What about the couch-potato effect?  Can anyone see virtual reality having any sort of impact on that?  I think that if you could have an affordable system where you were actually moving your body, it could have a positive effect on physical conditioning.

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I hope you are right!  I find I can no longer watch a lot of the newer movies due to the graphic violence and dark themes, and I really would not care to experience them in VR.

 

What about the couch-potato effect?  Can anyone see virtual reality having any sort of impact on that?  I think that if you could have an affordable system where you were actually moving your body, it could have a positive effect on physical conditioning.

Maybe, but if there is a demand supply will become available to meet that demand. Even if the first generation of FDVR devices have haptic feedback and an interactive real body experience, somebody will come along and develop a new device that doesn't require it anyways, which will quickly replace the older version simply because physical exhaustion and muscle development are both uncomfortable and last for days afterwards if done in excess of your norm. There is a reason why there are so many cases of obesity these days, it's less of a social issue and more of an economic one. The distances one would need to travel in a day have increased tremendously over the years, a few hundred years ago the majority of the world's population had never traveled more than fifty kilometers from where they were born. Why would they need to? Everything they needed or wanted was obtainable locally. Now, some people drive that much in a day just to get to and from work. These people don't park farther from their job to get exercise, that would take away from their personal time. So they don't get the same exercise that say an individual who uses the bus and has to walk from the bus stop to wherever and back again. That's not even normal either for the human body, the human body is designed more for the lifestyle lived out by tribes in Africa or south america in the Amazon.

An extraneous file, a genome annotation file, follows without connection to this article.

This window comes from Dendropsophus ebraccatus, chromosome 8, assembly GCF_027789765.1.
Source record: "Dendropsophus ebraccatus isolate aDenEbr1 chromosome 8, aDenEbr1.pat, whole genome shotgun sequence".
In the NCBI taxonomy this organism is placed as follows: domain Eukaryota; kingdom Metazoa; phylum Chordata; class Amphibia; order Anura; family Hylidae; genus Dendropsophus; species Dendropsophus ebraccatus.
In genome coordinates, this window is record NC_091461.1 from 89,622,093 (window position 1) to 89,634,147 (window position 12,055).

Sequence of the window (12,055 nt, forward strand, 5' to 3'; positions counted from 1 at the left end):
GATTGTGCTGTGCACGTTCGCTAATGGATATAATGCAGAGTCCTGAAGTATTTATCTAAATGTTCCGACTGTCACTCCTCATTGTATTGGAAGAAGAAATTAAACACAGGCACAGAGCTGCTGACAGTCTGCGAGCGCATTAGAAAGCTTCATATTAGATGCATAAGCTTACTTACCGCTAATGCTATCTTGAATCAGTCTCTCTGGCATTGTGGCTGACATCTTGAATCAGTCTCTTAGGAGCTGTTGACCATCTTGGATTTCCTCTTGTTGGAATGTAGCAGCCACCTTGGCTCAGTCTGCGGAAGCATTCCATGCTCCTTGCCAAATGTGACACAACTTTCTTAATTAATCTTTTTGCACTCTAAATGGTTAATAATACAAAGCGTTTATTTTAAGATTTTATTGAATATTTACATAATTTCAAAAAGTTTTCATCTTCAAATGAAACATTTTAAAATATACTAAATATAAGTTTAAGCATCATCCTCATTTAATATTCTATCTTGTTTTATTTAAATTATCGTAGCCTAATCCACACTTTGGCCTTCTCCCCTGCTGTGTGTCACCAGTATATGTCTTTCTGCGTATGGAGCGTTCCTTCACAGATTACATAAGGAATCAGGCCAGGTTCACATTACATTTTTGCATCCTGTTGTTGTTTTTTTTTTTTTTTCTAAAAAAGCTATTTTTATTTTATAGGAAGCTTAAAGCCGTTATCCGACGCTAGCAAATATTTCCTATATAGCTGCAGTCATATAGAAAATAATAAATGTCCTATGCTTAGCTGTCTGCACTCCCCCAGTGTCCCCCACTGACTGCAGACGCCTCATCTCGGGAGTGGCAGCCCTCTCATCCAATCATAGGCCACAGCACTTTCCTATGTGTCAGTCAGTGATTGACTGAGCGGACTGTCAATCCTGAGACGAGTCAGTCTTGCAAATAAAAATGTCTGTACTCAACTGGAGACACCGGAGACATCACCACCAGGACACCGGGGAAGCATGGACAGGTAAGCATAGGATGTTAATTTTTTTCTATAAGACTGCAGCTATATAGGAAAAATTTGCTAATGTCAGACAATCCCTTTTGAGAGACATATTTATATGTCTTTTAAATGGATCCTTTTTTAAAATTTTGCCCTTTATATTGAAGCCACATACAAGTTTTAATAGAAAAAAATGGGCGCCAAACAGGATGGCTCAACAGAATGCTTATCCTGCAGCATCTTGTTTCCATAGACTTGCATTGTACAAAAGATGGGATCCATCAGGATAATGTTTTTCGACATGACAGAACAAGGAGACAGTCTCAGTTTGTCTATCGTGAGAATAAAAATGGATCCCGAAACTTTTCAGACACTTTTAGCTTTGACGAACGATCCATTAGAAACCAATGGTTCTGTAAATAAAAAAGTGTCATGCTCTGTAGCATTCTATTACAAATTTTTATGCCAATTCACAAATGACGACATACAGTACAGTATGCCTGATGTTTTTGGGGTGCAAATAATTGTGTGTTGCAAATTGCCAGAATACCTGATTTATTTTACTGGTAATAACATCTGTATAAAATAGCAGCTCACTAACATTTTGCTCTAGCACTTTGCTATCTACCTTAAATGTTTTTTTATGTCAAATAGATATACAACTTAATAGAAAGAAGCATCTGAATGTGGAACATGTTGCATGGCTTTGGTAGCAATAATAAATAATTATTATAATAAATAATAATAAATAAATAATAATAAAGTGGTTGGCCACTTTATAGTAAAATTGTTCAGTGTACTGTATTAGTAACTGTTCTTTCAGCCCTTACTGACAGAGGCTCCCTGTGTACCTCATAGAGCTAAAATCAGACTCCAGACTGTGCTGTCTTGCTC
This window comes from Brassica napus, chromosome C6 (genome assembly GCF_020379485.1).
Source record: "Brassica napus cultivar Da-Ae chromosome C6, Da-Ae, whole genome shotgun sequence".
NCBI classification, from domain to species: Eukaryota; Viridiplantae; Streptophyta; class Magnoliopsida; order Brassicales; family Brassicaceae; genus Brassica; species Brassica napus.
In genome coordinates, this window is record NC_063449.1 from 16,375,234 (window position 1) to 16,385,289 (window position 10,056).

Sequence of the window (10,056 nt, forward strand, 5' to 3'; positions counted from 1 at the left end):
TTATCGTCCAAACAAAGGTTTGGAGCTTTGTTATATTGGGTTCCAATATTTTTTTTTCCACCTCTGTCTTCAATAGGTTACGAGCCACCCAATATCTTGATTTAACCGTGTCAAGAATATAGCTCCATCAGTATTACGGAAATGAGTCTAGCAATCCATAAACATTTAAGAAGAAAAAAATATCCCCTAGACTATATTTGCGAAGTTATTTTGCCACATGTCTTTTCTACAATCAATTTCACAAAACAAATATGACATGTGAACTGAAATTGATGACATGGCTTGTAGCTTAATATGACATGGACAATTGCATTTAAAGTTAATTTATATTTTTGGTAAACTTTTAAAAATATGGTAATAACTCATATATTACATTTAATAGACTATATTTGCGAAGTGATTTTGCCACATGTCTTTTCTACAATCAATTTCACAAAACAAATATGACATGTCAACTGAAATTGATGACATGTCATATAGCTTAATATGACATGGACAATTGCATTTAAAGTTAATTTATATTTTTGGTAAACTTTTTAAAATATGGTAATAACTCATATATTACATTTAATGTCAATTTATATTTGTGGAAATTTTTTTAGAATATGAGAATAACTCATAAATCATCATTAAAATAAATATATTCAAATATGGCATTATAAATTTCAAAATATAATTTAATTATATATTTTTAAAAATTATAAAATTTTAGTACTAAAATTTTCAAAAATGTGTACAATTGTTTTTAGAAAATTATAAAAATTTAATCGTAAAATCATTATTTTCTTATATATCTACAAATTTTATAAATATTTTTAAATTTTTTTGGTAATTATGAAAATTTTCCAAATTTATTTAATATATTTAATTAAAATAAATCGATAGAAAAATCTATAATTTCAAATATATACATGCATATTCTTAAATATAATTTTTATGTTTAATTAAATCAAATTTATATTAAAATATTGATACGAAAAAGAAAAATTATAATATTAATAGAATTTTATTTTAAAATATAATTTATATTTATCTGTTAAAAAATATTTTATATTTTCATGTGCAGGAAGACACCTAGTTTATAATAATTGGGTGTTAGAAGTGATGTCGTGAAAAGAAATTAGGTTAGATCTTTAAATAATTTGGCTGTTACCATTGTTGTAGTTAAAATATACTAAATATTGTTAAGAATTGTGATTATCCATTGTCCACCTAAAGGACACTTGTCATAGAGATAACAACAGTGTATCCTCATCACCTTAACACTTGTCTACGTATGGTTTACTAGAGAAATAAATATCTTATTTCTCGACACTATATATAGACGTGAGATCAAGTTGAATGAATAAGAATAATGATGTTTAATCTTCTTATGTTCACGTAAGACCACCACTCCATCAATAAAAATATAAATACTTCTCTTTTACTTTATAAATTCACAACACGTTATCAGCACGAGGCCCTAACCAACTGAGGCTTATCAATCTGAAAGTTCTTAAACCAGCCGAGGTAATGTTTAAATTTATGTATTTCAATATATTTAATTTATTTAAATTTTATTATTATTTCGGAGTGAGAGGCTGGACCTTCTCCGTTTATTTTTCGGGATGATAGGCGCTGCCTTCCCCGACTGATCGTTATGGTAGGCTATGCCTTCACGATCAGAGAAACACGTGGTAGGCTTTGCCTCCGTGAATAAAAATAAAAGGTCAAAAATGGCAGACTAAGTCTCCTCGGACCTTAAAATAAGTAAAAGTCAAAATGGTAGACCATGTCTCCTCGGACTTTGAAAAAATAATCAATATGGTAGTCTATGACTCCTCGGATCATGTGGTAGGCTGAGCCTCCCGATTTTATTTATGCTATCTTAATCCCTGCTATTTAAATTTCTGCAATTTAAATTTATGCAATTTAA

My point is this; even if a product were made available that can provide exercise during a FDVR experience, who would buy it? Would be a real hassle to set up and get strapped into every time, and plus you can't just go to bed and log out directly into sleep!

That's a concept I've liked for a while, since an FDVR device can control your body it would be amazing if you could log out straight into sleep, potentially even lucid dreams! Just a thought for those like me who sometimes suffer insomnia. There is also the possibility that while in an FDVR game the body might actually experience some of the regenerative affects that usually happen during sleep. Although this would certainly not include the brain given the importance of dreaming and the sleep cleaning cycle that takes place there. It's really cool if you are interested! http://www.cbc.ca/natureofthings/episodes/while-your-were-sleeping